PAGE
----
So, it’s easy to understand that when we are exposed to the online effect of the echo chamber and filter bubbles our mind remains free, but our eyes can turn blind to external and different realities. This is one of the biggest pillars of the theory that defends that the echo chamber crisis is not a 21st-century issue. The Humanity history is full of examples of how human minds tried to impose their own opinions by shutting up alternative ideologies. We must agree that it can be an extreme comparison because (for example) during the fascism period in Europe, people were forced to believe and accept ideas and now we are free to have a critical mind and take options. Unfortunately, the results in minds can be very similar attending how social media is working nowadays. Something that is very common between the dictatorial regimes is the dominance of an ideology and the consequent repression of different ones. This repression can be violent sometimes and aims to avoid attacks against the person or group of people that are in power or create disorder between the citizens that are under the power. For the supporters of this theory, this is a clear echo chamber system without algorithms or online tools. Using censorship where dictatorial leaders can delete alternative concepts from the public attention and resume everything to the ideology that is ruling.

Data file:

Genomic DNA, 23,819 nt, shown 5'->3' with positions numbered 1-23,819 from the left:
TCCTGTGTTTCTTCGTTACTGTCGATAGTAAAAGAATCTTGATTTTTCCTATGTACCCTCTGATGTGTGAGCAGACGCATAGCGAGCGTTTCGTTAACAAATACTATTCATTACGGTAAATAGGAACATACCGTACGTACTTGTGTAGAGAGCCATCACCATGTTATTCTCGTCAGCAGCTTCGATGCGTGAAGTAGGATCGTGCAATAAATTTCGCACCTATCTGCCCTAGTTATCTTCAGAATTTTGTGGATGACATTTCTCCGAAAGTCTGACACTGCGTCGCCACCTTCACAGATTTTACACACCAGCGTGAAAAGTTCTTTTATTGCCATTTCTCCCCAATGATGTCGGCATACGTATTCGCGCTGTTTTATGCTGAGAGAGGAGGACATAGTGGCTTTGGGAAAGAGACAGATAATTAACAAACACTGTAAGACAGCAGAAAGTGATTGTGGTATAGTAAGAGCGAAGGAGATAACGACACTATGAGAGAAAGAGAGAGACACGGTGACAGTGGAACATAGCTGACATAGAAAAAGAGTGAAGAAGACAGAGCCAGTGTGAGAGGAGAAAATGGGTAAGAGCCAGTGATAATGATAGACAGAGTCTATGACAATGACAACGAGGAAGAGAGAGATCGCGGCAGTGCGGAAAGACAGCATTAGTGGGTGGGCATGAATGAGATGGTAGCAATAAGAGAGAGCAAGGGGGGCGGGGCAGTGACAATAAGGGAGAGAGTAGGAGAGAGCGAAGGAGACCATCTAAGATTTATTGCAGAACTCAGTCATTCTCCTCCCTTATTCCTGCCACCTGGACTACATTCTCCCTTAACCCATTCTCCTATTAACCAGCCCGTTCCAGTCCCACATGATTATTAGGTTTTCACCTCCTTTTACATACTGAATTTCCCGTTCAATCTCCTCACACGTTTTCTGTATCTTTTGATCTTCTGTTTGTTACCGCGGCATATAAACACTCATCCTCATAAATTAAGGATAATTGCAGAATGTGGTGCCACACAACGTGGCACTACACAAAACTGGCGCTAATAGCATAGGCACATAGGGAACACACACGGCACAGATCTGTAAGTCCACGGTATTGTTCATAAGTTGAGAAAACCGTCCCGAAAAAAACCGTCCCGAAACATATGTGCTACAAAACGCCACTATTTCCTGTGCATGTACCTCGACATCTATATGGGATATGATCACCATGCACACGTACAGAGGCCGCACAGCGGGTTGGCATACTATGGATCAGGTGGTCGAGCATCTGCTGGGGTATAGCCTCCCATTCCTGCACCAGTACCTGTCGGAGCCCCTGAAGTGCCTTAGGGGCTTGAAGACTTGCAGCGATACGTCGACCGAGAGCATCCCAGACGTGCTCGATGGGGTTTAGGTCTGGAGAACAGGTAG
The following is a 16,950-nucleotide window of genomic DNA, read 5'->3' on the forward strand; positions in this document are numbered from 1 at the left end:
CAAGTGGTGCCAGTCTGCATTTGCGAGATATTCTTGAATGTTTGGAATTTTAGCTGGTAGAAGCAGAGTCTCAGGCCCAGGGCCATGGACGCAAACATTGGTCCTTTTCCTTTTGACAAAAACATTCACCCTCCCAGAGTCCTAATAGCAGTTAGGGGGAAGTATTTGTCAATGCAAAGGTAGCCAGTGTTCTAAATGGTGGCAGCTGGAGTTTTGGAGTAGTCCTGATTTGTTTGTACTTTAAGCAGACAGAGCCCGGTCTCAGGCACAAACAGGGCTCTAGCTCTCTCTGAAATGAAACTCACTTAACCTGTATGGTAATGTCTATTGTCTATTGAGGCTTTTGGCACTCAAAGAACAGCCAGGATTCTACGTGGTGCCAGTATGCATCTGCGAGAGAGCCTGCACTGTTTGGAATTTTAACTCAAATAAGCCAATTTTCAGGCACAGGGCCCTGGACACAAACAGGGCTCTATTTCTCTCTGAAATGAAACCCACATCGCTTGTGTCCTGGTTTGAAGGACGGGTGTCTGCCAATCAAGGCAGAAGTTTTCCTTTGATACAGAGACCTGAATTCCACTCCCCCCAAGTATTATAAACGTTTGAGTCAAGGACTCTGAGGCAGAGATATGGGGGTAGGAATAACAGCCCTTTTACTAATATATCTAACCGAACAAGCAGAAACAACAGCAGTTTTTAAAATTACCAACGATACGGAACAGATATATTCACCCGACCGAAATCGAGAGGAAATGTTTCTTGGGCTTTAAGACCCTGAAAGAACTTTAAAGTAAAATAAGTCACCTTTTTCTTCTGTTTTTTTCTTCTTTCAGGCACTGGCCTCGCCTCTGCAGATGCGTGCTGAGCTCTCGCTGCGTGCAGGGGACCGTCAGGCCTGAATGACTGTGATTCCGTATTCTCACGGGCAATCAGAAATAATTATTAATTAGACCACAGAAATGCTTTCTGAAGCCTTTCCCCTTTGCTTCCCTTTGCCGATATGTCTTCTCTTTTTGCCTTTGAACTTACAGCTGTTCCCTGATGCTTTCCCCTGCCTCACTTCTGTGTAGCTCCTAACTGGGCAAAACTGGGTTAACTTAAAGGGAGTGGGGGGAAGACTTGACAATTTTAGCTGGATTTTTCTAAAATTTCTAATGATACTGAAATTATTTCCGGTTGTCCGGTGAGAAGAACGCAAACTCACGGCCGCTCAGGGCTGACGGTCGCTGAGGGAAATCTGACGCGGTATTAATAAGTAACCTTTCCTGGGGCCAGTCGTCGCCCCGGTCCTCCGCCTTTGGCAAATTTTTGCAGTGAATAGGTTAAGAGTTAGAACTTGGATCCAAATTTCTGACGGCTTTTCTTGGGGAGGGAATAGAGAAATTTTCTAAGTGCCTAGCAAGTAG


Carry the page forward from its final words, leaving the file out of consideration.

Let us think about the “Blue pencil” that censured Portuguese press and culture during Salazar’s years, the huge Fascist Italian propaganda machine, the political prisons of the Soviet regime, the Nazi political police and torture system. All the mechanisms were vital to repress or spread messages according to the power ideology of the time limiting civilians to that one. The supporters of this theory don’t say that the process is the same, they just believe that the basic thought and the results are very close and we should pay attention to it in order to avoid big mistakes of the past. Unfortunately, we don’t need to rewind that longer in order to find other examples of similar echo chamber effect. It’s time to talk about the press during the “offline period”.